A trick Gary invented was to place his loaded Model 1917 on the nightstand with a moon clip at the grip, bullet noses up. When he picked up the 1917, his little finger would slip right into the center of the full-moon clip. He now had a loaded revolver with a reload on his pinkie finger and a flashlight in his left hand. To reload, he simply opened the cylinder and ejected the fired rounds. The spare moon clip was right there on his hand. After a bit of experimentation, the fine-tuning was to pick up the revolver and moon clip, then push the moon clip onto his pinkie to make it more secure. Why the extra push? Occasionally, in practice he had the moon clip fall off in recoil.
.45 ACP vs. .44 SPECIAL
Caliber selection can be very personal, and I’ve seen shooters almost come to blows arguing the advantages of their favorites. I’ve had others mention that they didn’t see the need for a new Model 22–the .44 Special does anything the .45 ACP does, and better
. I’m not looking to “dis” the Special, but that isn’t true. First, you can’t use moon clips to load a .44 Special, at least not without spending a bunch of money getting your .44 Special cylinder machined for moon clips. There may be someone out there who is every bit as fast with a speedloader as the rest of us are with moon clips, but I haven’t met him yet. Nothing reloads a revolver faster than 230-grain FMJ and full-moon clips. If you need more, and quickly, that’s the combo you want.
“But power–the Special has more power.” Yes and no.
The .44 Special, factory-loaded or reloaded to SAAMI specs, has no more power than the .45 ACP. If anything, factory ammo is slightly weaker, a 246-grain lead roundnose at 700 to 750 fps. You can easily get .45 ACP ammo that clocks more than 800 fps. Yes, traditional reloads of the .44 Special improve greatly on that, but they do so by going past SAAMI specs. Do the same thing to the .45 ACP, and you’ll get the same results.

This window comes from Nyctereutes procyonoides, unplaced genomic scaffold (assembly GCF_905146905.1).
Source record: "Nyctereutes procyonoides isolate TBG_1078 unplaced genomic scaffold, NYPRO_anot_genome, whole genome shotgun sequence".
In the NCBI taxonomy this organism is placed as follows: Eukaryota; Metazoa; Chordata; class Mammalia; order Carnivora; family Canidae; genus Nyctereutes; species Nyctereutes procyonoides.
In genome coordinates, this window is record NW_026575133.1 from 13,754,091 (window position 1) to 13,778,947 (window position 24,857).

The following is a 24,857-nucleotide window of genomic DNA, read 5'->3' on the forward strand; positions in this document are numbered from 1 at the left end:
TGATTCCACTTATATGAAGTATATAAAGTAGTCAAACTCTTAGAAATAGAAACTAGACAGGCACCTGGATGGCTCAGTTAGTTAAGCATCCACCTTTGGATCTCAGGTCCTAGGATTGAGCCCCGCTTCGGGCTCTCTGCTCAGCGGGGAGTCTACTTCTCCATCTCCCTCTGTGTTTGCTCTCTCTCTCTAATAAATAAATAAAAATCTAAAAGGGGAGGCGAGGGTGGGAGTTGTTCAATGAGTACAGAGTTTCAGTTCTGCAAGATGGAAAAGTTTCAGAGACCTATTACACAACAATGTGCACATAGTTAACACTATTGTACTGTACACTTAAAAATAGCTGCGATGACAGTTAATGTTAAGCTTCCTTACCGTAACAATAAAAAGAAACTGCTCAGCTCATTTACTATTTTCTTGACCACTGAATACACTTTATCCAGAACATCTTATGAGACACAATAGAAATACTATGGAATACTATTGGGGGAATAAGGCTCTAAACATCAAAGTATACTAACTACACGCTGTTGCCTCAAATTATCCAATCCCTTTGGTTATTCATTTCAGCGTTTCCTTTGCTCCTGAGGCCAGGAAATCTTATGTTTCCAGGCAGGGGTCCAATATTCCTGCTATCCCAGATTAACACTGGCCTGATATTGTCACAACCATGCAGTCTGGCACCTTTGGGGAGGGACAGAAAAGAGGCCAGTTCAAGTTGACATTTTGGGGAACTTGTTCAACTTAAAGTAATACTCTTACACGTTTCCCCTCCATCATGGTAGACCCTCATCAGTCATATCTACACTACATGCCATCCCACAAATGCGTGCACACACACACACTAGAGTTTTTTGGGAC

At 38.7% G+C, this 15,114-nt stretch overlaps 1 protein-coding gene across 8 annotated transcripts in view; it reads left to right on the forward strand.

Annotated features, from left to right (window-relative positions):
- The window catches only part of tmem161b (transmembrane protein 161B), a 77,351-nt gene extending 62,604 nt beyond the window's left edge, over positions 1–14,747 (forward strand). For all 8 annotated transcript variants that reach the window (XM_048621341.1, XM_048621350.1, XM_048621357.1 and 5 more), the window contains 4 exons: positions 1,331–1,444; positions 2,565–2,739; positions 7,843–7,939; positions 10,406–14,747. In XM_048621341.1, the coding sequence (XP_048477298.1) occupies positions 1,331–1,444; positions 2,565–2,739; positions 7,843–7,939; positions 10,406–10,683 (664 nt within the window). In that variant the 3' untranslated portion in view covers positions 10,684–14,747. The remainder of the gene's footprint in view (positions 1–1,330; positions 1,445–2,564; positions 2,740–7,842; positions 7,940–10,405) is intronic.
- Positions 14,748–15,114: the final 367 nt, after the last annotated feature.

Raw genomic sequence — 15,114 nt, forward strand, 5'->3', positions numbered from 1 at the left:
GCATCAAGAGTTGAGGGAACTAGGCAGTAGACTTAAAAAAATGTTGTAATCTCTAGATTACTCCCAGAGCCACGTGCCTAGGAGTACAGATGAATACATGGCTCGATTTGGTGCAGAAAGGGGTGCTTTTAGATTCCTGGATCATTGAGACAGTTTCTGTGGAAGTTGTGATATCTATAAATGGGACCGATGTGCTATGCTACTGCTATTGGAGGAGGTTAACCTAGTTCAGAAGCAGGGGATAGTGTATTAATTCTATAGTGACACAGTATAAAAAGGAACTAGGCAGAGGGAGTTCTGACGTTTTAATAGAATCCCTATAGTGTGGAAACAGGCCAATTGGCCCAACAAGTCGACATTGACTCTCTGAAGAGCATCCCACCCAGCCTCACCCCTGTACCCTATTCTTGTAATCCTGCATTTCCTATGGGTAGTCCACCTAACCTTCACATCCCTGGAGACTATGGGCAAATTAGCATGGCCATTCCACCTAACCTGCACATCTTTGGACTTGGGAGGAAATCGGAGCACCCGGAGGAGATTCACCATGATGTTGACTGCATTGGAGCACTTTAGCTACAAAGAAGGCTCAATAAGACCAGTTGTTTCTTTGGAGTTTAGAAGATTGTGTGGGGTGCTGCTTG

|S&W M-22 Four-Inch .45 ACP|
|MANUFACTURER||BULLET||VELOCITY (fps)||POWER FACTOR|
|PMC Auto Rim||200-gr. J-SWC||735||147|
|PMC ACP||230-gr. FMJ||776||178|
|Black Hills-Blue||185-gr. JHP||979||181|
|Speer||230-gr. Gold Dot||806||185|
|Remington||230-gr. Golden Sabre||835||192|
|Black Hills-Blue||200-gr. L-SWC||844||168|
Don’t believe me? Vihtavuori shows its most ambitious .44 Special load as a 240-grain bullet at 889 fps. It shows the .45 ACP with a 230 booted out the muzzle at 935 fps. Hornady, with minor differences in the top velocity, shows us the same thing. Yes, we all know you can load a .44 Special with a 240 up past 1,000 fps. But you do so by exceeding SAAMI pressure levels. Do the same to a .45, and you get the same results. Neither of them is a magnum round, so expecting magnum-like ballistics is, at the very least, optimistic.
If you are enamored of heavy bullets, you can find heavyweights in both diameters. With pressure being the limiting factor, I don’t see that going much past the standard weights gets you a whole lot. Yes, in a Ruger SuperBlackhawk in .44 Magnum you can push a 315-grain bullet 1,200 fps. But in a Special or ACP? If you want or need that much power, don’t go looking at a Model 22.
For me, the speed of reloading with moon clips outweighs any nostalgia for the .44 Special. Make mine a .45. Better yet, make mine a stainless version; that way I won’t have to get this one hard-chromed.